Carlo Rovelli’s Relational Quantum Mechanics


i) Introduction ii) Interactions iii) Werner Heisenberg’s Electron iv) Carlo Rovelli’s Electron v) Systems, Systems, and More Systems vi) Is RQM an Anti-Realist Position? vii) Conclusion


Carlo Rovelli is an Italian theoretical physicist. He works mainly on quantum gravity. He’s also a founder of loop quantum gravity theory (along with Lee Smolin). Rovelli won the second prize in the 2013 FQXi contest “It From Bit or Bit From It?” for his essay on “relative information”. His book, Seven Brief Lessons on Physics, has also been translated into 41 languages and has sold over a million copies worldwide.


Rovelli introduced the relational interpretation of quantum mechanics in 1994..


Carlo Rovelli’s overall position is classed as relational quantum mechanics (RQM). This is an “interpretation” of quantum mechanics in which a quantum system is seen as being “observer dependent”. In terms specifically of the word “relational” in “relational quantum mechanics”, this means that there’s a relation between an observer and a quantum system.

In addition to the inclusion of observers into the quantum equation, we also have the many relations between physical systems and physical systems. Or as Rovelli puts it:

“Quantum mechanics is a theory about the physical description of physical systems relative to other systems, and this is a complete description of the world.”

The importance of relations is broader than one may initially think. Rovelli himself ties it to the theory of relativity.


Take the velocity of any object. The notion of the velocity of object O as it is “in itself” (as it were) is deemed to be meaningless. The velocity of object 0 is actually measured relative to — or in relation to — other objects.


Now take two events which are deemed to occur at the same point in time; even though they do so at vastly different places from one another. In the case of Special Relativity, both events must be measured relative to (or in relation to) something else. In addition, when it comes to General Relativity, objects in space and time (or in spacetime) need to be seen in relation to — or relative to — the gravitational fields in which they’re embedded (or to something which is “dynamical”).


However, Rovelli broadens out his relationism even more when he moves from quantum mechanics and Einsteinian relativity to — of all things! — what he calls “man”.


Here Rovelli gives a perfect description of what philosophers class as anti-realism. Oddly enough, he uses the words of Democritus to do so). Rovelli writes:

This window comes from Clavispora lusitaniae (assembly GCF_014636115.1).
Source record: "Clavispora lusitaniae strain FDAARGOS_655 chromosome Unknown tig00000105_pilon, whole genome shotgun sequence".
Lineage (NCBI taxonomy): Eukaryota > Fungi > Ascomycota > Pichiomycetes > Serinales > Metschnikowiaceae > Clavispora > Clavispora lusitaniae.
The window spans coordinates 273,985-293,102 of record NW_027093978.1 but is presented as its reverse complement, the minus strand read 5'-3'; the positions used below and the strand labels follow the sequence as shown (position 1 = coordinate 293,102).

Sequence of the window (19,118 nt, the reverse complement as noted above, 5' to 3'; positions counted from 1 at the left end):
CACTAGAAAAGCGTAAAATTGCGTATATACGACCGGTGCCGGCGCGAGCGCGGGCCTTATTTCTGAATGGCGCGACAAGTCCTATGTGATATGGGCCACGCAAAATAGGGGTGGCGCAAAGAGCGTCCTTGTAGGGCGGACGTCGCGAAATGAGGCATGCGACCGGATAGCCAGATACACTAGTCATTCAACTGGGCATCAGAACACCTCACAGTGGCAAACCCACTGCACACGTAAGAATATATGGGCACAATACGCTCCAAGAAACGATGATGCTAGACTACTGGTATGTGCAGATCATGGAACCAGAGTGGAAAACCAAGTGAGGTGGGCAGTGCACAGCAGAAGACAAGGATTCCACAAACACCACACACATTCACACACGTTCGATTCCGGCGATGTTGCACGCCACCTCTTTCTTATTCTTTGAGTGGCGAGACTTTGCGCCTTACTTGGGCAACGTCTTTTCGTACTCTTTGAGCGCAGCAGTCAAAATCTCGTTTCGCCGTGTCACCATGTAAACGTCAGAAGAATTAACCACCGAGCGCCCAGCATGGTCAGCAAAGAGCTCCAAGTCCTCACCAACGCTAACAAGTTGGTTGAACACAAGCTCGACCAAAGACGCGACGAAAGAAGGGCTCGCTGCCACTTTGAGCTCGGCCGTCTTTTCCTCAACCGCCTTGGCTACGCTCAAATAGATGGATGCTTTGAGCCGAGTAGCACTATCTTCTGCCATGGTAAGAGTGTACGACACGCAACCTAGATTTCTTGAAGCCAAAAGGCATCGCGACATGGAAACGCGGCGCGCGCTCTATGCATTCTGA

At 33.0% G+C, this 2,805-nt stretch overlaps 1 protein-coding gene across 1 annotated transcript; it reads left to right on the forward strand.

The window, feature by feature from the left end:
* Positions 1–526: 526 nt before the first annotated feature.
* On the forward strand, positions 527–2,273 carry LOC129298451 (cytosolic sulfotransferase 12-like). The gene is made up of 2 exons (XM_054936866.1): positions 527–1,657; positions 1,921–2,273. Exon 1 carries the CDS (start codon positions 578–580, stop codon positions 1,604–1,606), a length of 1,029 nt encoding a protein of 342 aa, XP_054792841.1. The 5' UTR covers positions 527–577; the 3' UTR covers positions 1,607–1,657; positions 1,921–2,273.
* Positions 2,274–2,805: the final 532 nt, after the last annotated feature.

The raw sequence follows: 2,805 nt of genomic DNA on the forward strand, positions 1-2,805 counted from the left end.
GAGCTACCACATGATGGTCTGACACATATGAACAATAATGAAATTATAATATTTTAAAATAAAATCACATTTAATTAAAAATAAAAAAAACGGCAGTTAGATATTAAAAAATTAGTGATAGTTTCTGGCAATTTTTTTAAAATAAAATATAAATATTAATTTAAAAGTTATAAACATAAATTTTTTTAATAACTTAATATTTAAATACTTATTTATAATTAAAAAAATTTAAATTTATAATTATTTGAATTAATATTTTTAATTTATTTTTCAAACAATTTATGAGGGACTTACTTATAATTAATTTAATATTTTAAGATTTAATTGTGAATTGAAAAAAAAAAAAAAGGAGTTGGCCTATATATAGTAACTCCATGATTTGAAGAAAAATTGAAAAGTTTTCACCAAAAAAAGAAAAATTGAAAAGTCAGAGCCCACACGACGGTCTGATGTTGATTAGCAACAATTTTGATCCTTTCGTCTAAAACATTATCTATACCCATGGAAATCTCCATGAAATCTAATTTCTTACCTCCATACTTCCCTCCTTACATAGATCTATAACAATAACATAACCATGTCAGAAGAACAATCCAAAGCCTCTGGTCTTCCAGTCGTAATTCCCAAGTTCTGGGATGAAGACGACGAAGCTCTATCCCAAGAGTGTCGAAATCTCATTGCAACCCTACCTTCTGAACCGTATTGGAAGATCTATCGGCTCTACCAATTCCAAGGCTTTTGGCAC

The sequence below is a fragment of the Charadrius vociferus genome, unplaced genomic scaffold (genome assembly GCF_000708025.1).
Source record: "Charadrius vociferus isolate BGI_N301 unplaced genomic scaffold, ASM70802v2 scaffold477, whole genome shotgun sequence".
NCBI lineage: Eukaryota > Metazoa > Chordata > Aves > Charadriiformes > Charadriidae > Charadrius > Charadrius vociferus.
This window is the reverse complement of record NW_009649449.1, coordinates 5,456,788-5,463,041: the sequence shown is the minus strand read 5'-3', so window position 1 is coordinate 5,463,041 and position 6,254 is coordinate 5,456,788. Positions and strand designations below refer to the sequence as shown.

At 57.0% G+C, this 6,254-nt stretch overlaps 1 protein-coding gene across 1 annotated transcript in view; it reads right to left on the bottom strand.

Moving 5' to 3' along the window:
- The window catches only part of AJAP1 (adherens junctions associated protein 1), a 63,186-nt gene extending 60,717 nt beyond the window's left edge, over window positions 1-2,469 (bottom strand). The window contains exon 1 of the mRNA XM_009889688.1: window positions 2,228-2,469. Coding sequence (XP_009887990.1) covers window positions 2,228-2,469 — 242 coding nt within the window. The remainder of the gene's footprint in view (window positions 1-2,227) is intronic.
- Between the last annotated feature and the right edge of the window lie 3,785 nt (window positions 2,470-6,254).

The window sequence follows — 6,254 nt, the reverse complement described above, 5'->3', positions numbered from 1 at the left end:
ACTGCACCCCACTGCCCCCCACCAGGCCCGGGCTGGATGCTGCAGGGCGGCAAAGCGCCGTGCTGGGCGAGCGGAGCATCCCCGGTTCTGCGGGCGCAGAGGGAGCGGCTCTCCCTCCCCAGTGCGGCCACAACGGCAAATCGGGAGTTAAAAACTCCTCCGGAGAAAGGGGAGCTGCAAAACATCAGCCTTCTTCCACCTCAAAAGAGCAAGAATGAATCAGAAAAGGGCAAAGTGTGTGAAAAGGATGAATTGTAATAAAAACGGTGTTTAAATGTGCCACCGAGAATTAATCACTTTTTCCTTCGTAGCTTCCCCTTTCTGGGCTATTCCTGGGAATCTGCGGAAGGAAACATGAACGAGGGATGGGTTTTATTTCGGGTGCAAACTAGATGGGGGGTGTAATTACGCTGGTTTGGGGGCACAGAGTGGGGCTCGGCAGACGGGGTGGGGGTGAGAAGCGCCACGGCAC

“Democritus gave a strange definition of ‘man’: ‘Man is what we all know.’”

This appears to be a poetic expression of philosophical anti-realism. That is, it stresses what we can know, not what is. That anti-realist position is applied to “man” in this way:

“The nature of a man is not his internal structure but the network of personal, familial and social interactions within which he exists.”

We can say, then, that Rovelli doesn’t believe that man has a substance (or an “internal structure”) — and he certainly doesn’t have what philosophers call an essence. Instead, man is “nothing more” than a network of relations. In this case, Rovelli’s relationism moves from the quantum scale to the “classical scale” — and there’s nothing more classical than man.

However, here we can argue that there must be something (or some things) which have these relations. So is it good enough to argue that whatever these things are, they are themselves made up entirely of relations?


Interactions

In the philosophical position called ontic structural realism (as usually advanced in the philosophy of physics), relations and (mathematical) structures are seen to be everything. (Therefore “every thing must go”.) Carlo Rovelli, on the other hand, stresses “interactions”. For example, he writes:


“The description of a system, in the end, is nothing other than a way of summerizing all the past interactions with it, and using them to predict the effect of future interactions.”

Having just mentioned ontic structuralism realism, there’s nothing in Rovelli’s account that immediately clashes with ontic structural realism. It seems to be a simple difference of stress. Indeed Rovelli himself also talks about relations. In any case, things (or objects) seem to be eliminated from the scene in Rovelli’s scheme.


We can now move to Nathaniel David Mermin (a solid-state physicist) to get a more explicit position on such ostensible thing-eliminitivism. In his “Ithica interpretation” we have what he calls “correlations without correlata” (i.e., instead of ontic structural realism’s “relations without relata”) .


Indeed David Mermin is even more explicit when he says that

“correlations have physical reality; that which they correlate does not”.

What’s more, he adds:

“[C]orrelations are the only fundamental and objective properties of the world.”

So whereas James Ladyman (an ontic structural realist) has sometimes said (or implied) that things aren’t actually eliminated from their ontic structural realism (simply because things are themselves structures), Mermin is far more explicit about his position.


Werner Heisenberg’s Electron

Much of this ties in with Werner Heisenberg’s well-known “uncertainty principle”.

In the updated language of Rovelli’s relationism, it can be said that Heisenberg argued that it’s only when the electron is “interacting” with another system that its position can be detected. When it’s not interacting, the electron is “spread out” over many different positions. That is, the electron is in a “quantum superposition” of various different positions.


What’s more, this is a relationism which not only includes interactions with other systems: it also includes interactions with human observers. That is, the position of the electron can be determined by an observer; by a “quantum reference system”; or by an experimental apparatus/experiment. So this is a set of relations “all the way down” — from particles to systems to human observers to experimental setups.


More technically, we have an “observer system” O (which can be seen as an epistemic system) which interacts with a quantum system S (which can be seen as an ontological system).


We therefore need to take into account the fact that there are (or can be) different accounts of the same quantum state or system. (This is, after all, a variation on the “underdetermination of theory by evidence” idea.)